Ground-Penetrating Radar Locates Massive Viking Burial Mounds in Norway
An extensive survey using ground penetrating radar in northern Norway has revealed the presence of 15 gigantic Viking burial mounds, along with other measurable remains of ongoing human activity. Based on their sizes, shapes, and designs, archaeologists have dated the mounds and other surrounding features back to the eighth century AD, when the Vikings were beginning their era of expansion and conquest. Future excavations could reveal new and fascinating details about the beliefs and practices of the settlers who occupied this perpetually frigid and semi-frozen stretch of land, in a time when the predations of the Vikings rudely introduced Scandinavian culture to the outside world.
The survey was undertaken in November 2019 by researchers affiliated with the Norwegian University of Science and Technology in Trondheim. Using ground-penetrating radar (GPR) devices with a penetrating range of three meters (10 feet), they carefully explored a rectangular area covering 24 acres (10 hectares) in the snow-covered fields of Bodøsjøen, a village in the municipality of Bodø located along the windswept coast of the Norwegian Sea.
The discovery of the burial mounds in Norway was not a surprise. Aerial photographs had already picked up subtle signs of their presence, and it was in fact these photographs that prompted the 2019 survey. (Norge i Bilder)
The Mystery of the Oval Ditches Found Near Burial Mounds in Norway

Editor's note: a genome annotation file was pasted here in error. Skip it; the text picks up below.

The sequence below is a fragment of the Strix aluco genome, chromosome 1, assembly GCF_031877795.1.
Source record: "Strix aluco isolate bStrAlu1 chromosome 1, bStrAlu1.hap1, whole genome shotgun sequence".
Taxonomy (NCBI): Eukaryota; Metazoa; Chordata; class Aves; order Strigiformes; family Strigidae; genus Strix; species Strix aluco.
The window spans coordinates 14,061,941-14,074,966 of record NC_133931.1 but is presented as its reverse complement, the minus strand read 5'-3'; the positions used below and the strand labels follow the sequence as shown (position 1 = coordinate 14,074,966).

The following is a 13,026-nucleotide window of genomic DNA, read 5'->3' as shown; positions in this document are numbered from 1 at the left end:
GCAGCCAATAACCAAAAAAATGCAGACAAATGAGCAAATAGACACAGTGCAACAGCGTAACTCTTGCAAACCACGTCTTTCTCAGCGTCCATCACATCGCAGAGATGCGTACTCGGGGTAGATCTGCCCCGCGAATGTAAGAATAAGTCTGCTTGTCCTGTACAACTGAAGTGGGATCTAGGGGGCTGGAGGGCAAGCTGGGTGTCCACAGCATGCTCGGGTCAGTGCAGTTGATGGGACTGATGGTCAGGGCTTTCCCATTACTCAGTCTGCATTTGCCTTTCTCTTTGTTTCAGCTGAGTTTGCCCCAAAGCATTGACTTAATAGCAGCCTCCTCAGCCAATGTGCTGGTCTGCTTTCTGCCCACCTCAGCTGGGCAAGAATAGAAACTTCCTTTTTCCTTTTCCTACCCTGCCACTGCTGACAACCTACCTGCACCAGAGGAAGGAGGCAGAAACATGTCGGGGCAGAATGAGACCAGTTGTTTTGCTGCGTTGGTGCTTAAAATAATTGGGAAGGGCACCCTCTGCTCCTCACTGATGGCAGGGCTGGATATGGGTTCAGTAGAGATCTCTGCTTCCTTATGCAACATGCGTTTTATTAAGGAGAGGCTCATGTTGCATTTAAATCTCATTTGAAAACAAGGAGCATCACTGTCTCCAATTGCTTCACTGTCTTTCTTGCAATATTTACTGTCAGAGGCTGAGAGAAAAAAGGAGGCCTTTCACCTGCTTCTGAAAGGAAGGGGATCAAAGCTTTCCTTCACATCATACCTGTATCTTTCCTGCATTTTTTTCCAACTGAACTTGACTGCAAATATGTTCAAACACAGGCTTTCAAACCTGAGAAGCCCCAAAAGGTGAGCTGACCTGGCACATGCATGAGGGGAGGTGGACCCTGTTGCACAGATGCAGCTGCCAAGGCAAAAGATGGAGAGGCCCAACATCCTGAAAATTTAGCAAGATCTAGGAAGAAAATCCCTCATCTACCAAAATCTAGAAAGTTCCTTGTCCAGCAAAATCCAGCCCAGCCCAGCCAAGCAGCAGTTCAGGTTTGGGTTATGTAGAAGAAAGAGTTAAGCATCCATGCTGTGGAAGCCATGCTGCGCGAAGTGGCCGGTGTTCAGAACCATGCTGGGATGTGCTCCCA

The discovery of the burial mounds was not a surprise. Aerial photographs had already picked up subtle signs of their presence, and it was in fact these photographs that prompted the 2019 survey. But what fascinated archaeologists the most was the discovery of 32 moderately-sized oval ditches, an enigmatic feature that has never been seen before in GPR surveys or excavations in this part of Norway. The ditches were oriented similarly, with their narrowest ends facing toward the sea. This suggests the ditches were constructed to minimize exposure to wicked eastward winds, which are frequent and often unrelenting in this part of the globe.
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Two theories have so far been offered to explain the existence of these ditches. Some researchers believe they are foundations for some type of transitory or intermittently occupied housing, which would presumably have been used only during warmer months since no remnants of interior fire pits could be detected. “It’s possible to interpret such constructions as semi-permanent house foundations, also called búðir, which are known from assembly places in Iceland,” said Arne Anderson Stamnes, the archaeologist responsible for organizing the GPR survey.
The ground-penetrating radar (GPR) devices found traces of 15 burial mounds in Norway. (NTNU University Museum)
The second theory posits the idea that these were foundations that hosted temporary market stalls, occupied by vendors, merchants, craftspeople, artists, and others who had other parties who had goods or services to offer to local residents or masses assembled for important festivals or events. “I’m fascinated by the idea that there might be stalls connected to larger crowds gathering on the site,” said Jørn Erik Henriksen, an archaeologist affiliated with the Norwegian Arctic University Museum.